Published on August 8th, 2018 | by Kevin Given0
Review: The Prisoner ‘Original Art Edition’ by Kirby & Englehart
I am a huge Jack Kirby fan and this volume was sorely awaited by me (if it ever was published by anyone else, I didn’t know about it.) I also loved the Patrick McGoohan TV series and was disappointed when it was announced that there was a Jack Kirby adaptation, but it wouldn’t be published. Thanks to Titan comics though, it’s finally here!
Jack Kirby needs no introduction to anyone who’s been reading comics for any length of time. He is the King, nuff said. Gil Kane also needs no introduction, though not as well known as Kirby he still has a huge following and does great work also. For those who are too young to remember or just haven’t gotten around to watching. The Prisoner was a late 1960’s TV series starring Patrick McGoohan as a secret agent who resigned and then was “relocated” to an Island by his government in an attempt to decipher why he resigned. McGoohan had just completed another series about a secret agent called Danger Man in the U.K. and Secret Agent Man in the U.S. That secret agent was named John Drake and the debate rages to this day whether the secret agent, # 6 in The Prisoner was supposed to be Drake or not. This unfinished adaptation is pretty spot on to the pilot episode.
Mike Royer’s inks do compliment the King’s work. My favorite Kirby inker has always been Joe Sinnott, but Royer does justice to the king’s pencils and is a worthy addition to this issue. Kirby’s pencils are inherently thick (which is why he was the best Thing artist ever.) and I never liked it when he inked his own work, his lines, which were thick enough already, became increasingly thicker. I’m told that Kirby only liked to do pencil work and hated the inking part, perhaps that’s why his inks don’t match up to his pencils. So, an inker must take Kirby’s pencils and live up to the adage that less is more.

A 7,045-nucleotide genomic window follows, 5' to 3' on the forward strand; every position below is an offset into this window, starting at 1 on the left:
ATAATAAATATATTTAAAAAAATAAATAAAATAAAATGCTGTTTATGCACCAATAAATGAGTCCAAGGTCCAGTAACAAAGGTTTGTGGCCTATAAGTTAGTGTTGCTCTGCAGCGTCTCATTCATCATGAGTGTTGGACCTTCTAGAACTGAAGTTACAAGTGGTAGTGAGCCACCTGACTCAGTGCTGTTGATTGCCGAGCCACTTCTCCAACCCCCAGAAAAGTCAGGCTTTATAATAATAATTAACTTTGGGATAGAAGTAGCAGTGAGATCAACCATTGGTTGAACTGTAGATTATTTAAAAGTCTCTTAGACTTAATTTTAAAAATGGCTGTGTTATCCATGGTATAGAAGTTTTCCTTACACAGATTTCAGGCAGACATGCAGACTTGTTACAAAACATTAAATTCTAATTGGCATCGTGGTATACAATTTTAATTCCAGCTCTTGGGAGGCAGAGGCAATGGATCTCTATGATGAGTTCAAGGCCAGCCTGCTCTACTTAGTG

I had seen the Kirby pages before (not sure where) but I had never seen the Gil Kane pages, which were a treat because Kane is an awesome artist. Though his pages are more incomplete than Kirby’s and there’s no dialog added but the real highlight of this collection is writer Steve Englehart’s article at the end of this issue that describes a history of the adaptations that never got published and are presented here for comic book historians and curiosity seekers alike. Kudo’s to Titan for bringing this adaptation to lite. Now, if only someone would take on the original series, adapt it, and not be afraid to publish it, since we only got 17 TV episodes, then I’d be a real happy camper indeed!
The Prisoner ‘Original Art Edition’ by Kirby & Englehart
Writer – Jack Kirby, Steve Englehart
Art – Jack Kirby, Gil Kane
Letters – Mike Royer (inks also)
Publisher – Titan